My 2000 Volvo S70 check engine light came on. I took it to my local garage he came up with the code P1670. He could not find a match to the S70 for it was the code for S40 gas top. Well the light is off now I was wandering if I have more problems???
I have a 2000 Volvo S70 as well with the same code. Do you ever have trouble starting your car? I did and that's why I took it to the dealer. Appartently it's the code for the ignition immobilizer system in your car (part of the security system). Specifically, a part call the antenna ring. The antenna ring is the outer portion of your ignition switch on the steering column - the part that lights up and has the following printed on it: 0 - I - II - III. This part is actually a sensor that transmits the code stored in the microchip inside of your key. When this part goes bad it fails to transmit the correct key code to the computer, and cuts the fuel to the engine.
The dealer wanted to charge me $550 for a new antenna ring, two new keys, and software to program the car's computer with the new key codes. I purchased the antenna ring online for $50 and did it myself in 15 minutes - so easy. They claim that you can't replace the antenna ring without new software - lie! You only need the software if you are replacing the keys.
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Did the engine stall or did it just lose power but stay running? Did the gauges fall to "0" or idle?
Usually when something major like that happens, the check engine light will come on and there will be codes set in the computer.
I would start by checking the codes, and if at all possible, use Volvo's VIDA and DiCE interface to make sure you get the right codes. Some generic code readers can't read all the Volvo specific stuff.
That will get you closer to the actual problem.
Rule out the simple stuff. Do you have enough gas in the tank? The gas gauge might be wrong and you're empty. The ETM could be wonky and on its way out. Google "Volvo ETM" and read up - there's a sticker on it and the color of the sticker could indicate if you have the old (likely faulty) module or not.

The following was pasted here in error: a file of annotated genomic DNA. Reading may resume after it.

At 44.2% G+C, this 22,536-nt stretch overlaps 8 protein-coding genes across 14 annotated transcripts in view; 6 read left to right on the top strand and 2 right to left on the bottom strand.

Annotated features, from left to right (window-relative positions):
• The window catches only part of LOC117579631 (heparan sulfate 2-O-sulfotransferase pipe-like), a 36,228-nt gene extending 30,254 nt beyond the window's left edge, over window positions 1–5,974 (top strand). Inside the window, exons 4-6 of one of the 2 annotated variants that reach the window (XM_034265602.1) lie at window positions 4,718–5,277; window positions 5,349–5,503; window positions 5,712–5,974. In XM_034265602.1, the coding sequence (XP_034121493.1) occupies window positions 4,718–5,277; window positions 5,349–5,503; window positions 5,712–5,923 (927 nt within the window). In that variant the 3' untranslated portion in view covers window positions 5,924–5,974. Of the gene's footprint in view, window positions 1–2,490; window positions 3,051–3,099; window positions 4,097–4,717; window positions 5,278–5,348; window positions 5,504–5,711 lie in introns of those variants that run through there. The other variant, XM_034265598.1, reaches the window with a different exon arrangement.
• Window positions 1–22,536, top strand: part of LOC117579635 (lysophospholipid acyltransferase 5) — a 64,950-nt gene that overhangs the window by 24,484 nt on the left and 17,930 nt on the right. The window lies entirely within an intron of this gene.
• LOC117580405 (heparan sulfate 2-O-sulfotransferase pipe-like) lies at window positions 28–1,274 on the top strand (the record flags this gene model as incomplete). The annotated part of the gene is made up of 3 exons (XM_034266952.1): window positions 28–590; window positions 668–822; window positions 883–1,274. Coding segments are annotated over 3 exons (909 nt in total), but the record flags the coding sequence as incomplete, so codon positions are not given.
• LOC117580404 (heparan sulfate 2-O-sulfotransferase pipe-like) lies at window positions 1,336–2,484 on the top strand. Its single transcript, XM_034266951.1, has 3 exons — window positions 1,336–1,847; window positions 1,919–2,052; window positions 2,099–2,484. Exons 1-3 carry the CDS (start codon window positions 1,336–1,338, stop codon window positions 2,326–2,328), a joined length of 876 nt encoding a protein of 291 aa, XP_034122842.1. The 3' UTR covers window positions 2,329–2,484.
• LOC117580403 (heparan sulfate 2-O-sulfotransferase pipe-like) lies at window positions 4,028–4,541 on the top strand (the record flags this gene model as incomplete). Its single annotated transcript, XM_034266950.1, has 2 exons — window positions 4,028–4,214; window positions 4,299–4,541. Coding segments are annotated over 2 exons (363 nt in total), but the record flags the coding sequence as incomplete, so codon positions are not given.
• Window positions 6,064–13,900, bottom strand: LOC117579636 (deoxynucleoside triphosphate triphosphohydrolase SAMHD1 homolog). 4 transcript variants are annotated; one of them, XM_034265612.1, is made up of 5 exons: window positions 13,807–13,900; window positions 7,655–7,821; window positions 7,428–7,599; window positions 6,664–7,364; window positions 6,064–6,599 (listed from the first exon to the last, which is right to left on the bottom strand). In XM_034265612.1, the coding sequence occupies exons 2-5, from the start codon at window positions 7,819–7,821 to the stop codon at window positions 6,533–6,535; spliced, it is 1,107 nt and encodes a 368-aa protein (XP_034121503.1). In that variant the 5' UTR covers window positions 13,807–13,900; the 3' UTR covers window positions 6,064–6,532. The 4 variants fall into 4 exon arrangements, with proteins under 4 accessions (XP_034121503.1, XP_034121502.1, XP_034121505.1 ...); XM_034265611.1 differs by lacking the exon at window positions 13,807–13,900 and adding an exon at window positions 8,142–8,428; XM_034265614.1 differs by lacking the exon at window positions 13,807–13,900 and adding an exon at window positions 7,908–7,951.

Ignition wires - these engines are coil on plug if I remember right (they changed around those years '98 or '99) and then you check the little wires to the coils.
howdie could be lots of things that could have happen did you tighten your gas cap tight did you go threw lots of water did you hit the gas pedal hard what l suggest is see if things change other wise pull positive post of for 1hr then put it bk on if don,t come on its fixed other wise ck to local garage for a ck get a quote
Your engine's computer is seeing data from the engine that it considers out of the normal on your vehicle. Any automotive repair shop will be able to scan the computer for the trouble code for you. Autozone will scan the code for free, however, you will still need to bring the trouble code print-out to a well qualified technician to be able to tell you what the potential problem may be. These codes can indicate anything from a loose gas cap to random misfire in the engine.
the only reason coolant would be steaming in the reservoir is if it were steaming out of the radiator into the reservoir. consult local technician to see if your engine coolant temp sensor is operating properly; most likely a bad engine temp sensor.
You will need to have your trouble codes pulled in order to determine what the problem is. If you live here in the states, go to your local Auto Zone or Advance Auto and ask them to check your car for trouble codes, they will do this free of charge, write the codes down and reply back. We can begin to diagnose at that point.
Most check engine light faults are related to a vacuum leak in the system. It could be as simple as a loose gas cap. In my case, and the majority of other S70's, there is a small vacuum hose elbow, located out of sight from the engine manifold and behind the engine thermostat housing, that has deteriorated and is most likely setting the code in your vehicle for a fault. It is not easy to get to and will take some effort to replace. You can go to Autozone and they can read the code for you to see if you're going in the right direction. If it is a gross vacuum leak as determened by the code, then look a the rubber elbows/hoses in the charcoal vapor canistor vacuum circuit. Check out some of the forums such as Mathews or Bay13 for technical inof on the actual repairs.